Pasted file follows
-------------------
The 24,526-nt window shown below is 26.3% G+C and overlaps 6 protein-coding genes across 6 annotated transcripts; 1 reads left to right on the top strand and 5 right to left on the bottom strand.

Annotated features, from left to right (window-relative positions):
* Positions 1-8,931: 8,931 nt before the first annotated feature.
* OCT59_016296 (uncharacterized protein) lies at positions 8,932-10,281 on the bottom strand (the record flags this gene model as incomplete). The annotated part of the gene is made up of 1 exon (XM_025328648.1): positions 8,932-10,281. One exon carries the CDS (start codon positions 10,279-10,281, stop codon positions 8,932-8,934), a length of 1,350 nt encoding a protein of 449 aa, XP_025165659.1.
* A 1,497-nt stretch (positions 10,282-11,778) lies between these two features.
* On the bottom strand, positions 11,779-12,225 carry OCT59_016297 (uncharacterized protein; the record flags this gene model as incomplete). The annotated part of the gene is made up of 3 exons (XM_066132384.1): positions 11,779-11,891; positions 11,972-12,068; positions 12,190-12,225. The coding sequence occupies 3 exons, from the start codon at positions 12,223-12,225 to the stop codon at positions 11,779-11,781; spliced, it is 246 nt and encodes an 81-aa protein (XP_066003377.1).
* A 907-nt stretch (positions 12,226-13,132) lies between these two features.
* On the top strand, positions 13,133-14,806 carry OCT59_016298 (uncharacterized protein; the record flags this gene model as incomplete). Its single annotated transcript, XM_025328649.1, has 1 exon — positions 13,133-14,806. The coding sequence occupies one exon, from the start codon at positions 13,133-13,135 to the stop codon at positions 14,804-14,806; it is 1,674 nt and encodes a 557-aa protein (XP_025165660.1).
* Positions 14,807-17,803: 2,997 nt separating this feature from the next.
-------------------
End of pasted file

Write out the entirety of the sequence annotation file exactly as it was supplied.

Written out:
The 24,526-nt window shown below is 26.3% G+C and overlaps 6 protein-coding genes across 6 annotated transcripts; 1 reads left to right on the top strand and 5 right to left on the bottom strand.

Annotated features, from left to right (window-relative positions):
* Positions 1-8,931: 8,931 nt before the first annotated feature.
* OCT59_016296 (uncharacterized protein) lies at positions 8,932-10,281 on the bottom strand (the record flags this gene model as incomplete). The annotated part of the gene is made up of 1 exon (XM_025328648.1): positions 8,932-10,281. One exon carries the CDS (start codon positions 10,279-10,281, stop codon positions 8,932-8,934), a length of 1,350 nt encoding a protein of 449 aa, XP_025165659.1.
* A 1,497-nt stretch (positions 10,282-11,778) lies between these two features.
* On the bottom strand, positions 11,779-12,225 carry OCT59_016297 (uncharacterized protein; the record flags this gene model as incomplete). The annotated part of the gene is made up of 3 exons (XM_066132384.1): positions 11,779-11,891; positions 11,972-12,068; positions 12,190-12,225. The coding sequence occupies 3 exons, from the start codon at positions 12,223-12,225 to the stop codon at positions 11,779-11,781; spliced, it is 246 nt and encodes an 81-aa protein (XP_066003377.1).
* A 907-nt stretch (positions 12,226-13,132) lies between these two features.
* On the top strand, positions 13,133-14,806 carry OCT59_016298 (uncharacterized protein; the record flags this gene model as incomplete). Its single annotated transcript, XM_025328649.1, has 1 exon — positions 13,133-14,806. The coding sequence occupies one exon, from the start codon at positions 13,133-13,135 to the stop codon at positions 14,804-14,806; it is 1,674 nt and encodes a 557-aa protein (XP_025165660.1).
* Positions 14,807-17,803: 2,997 nt separating this feature from the next.